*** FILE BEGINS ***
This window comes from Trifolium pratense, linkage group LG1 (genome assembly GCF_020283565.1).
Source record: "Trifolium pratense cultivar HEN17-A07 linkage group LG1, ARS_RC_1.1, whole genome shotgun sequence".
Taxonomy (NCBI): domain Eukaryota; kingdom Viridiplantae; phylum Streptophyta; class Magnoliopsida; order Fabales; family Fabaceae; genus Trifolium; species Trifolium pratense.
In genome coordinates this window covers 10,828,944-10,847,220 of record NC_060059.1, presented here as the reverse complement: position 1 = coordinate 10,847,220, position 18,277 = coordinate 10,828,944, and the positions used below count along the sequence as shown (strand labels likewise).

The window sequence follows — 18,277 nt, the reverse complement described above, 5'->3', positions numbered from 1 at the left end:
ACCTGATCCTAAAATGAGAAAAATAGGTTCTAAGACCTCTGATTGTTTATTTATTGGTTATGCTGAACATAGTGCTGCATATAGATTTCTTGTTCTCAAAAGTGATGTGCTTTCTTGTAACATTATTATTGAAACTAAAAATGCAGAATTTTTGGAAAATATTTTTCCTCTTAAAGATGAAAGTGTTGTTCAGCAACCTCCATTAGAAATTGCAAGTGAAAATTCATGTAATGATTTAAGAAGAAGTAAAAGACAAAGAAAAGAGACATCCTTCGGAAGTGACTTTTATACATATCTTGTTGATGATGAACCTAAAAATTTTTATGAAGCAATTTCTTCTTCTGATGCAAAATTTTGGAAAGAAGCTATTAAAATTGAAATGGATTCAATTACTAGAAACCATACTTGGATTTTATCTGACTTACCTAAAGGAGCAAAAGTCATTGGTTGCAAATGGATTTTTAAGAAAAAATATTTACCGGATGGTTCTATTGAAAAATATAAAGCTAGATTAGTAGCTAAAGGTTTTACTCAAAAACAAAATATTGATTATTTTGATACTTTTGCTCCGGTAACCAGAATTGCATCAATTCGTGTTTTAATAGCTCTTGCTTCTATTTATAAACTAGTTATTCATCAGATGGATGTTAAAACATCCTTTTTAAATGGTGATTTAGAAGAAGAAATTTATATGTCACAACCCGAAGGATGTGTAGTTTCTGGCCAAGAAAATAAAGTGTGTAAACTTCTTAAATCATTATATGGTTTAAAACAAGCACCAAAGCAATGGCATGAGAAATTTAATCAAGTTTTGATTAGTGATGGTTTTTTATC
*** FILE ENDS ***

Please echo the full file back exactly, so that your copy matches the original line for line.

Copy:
This window comes from Trifolium pratense, linkage group LG1 (genome assembly GCF_020283565.1).
Source record: "Trifolium pratense cultivar HEN17-A07 linkage group LG1, ARS_RC_1.1, whole genome shotgun sequence".
Taxonomy (NCBI): domain Eukaryota; kingdom Viridiplantae; phylum Streptophyta; class Magnoliopsida; order Fabales; family Fabaceae; genus Trifolium; species Trifolium pratense.
In genome coordinates this window covers 10,828,944-10,847,220 of record NC_060059.1, presented here as the reverse complement: position 1 = coordinate 10,847,220, position 18,277 = coordinate 10,828,944, and the positions used below count along the sequence as shown (strand labels likewise).

The window sequence follows — 18,277 nt, the reverse complement described above, 5'->3', positions numbered from 1 at the left end:
ACCTGATCCTAAAATGAGAAAAATAGGTTCTAAGACCTCTGATTGTTTATTTATTGGTTATGCTGAACATAGTGCTGCATATAGATTTCTTGTTCTCAAAAGTGATGTGCTTTCTTGTAACATTATTATTGAAACTAAAAATGCAGAATTTTTGGAAAATATTTTTCCTCTTAAAGATGAAAGTGTTGTTCAGCAACCTCCATTAGAAATTGCAAGTGAAAATTCATGTAATGATTTAAGAAGAAGTAAAAGACAAAGAAAAGAGACATCCTTCGGAAGTGACTTTTATACATATCTTGTTGATGATGAACCTAAAAATTTTTATGAAGCAATTTCTTCTTCTGATGCAAAATTTTGGAAAGAAGCTATTAAAATTGAAATGGATTCAATTACTAGAAACCATACTTGGATTTTATCTGACTTACCTAAAGGAGCAAAAGTCATTGGTTGCAAATGGATTTTTAAGAAAAAATATTTACCGGATGGTTCTATTGAAAAATATAAAGCTAGATTAGTAGCTAAAGGTTTTACTCAAAAACAAAATATTGATTATTTTGATACTTTTGCTCCGGTAACCAGAATTGCATCAATTCGTGTTTTAATAGCTCTTGCTTCTATTTATAAACTAGTTATTCATCAGATGGATGTTAAAACATCCTTTTTAAATGGTGATTTAGAAGAAGAAATTTATATGTCACAACCCGAAGGATGTGTAGTTTCTGGCCAAGAAAATAAAGTGTGTAAACTTCTTAAATCATTATATGGTTTAAAACAAGCACCAAAGCAATGGCATGAGAAATTTAATCAAGTTTTGATTAGTGATGGTTTTTTATC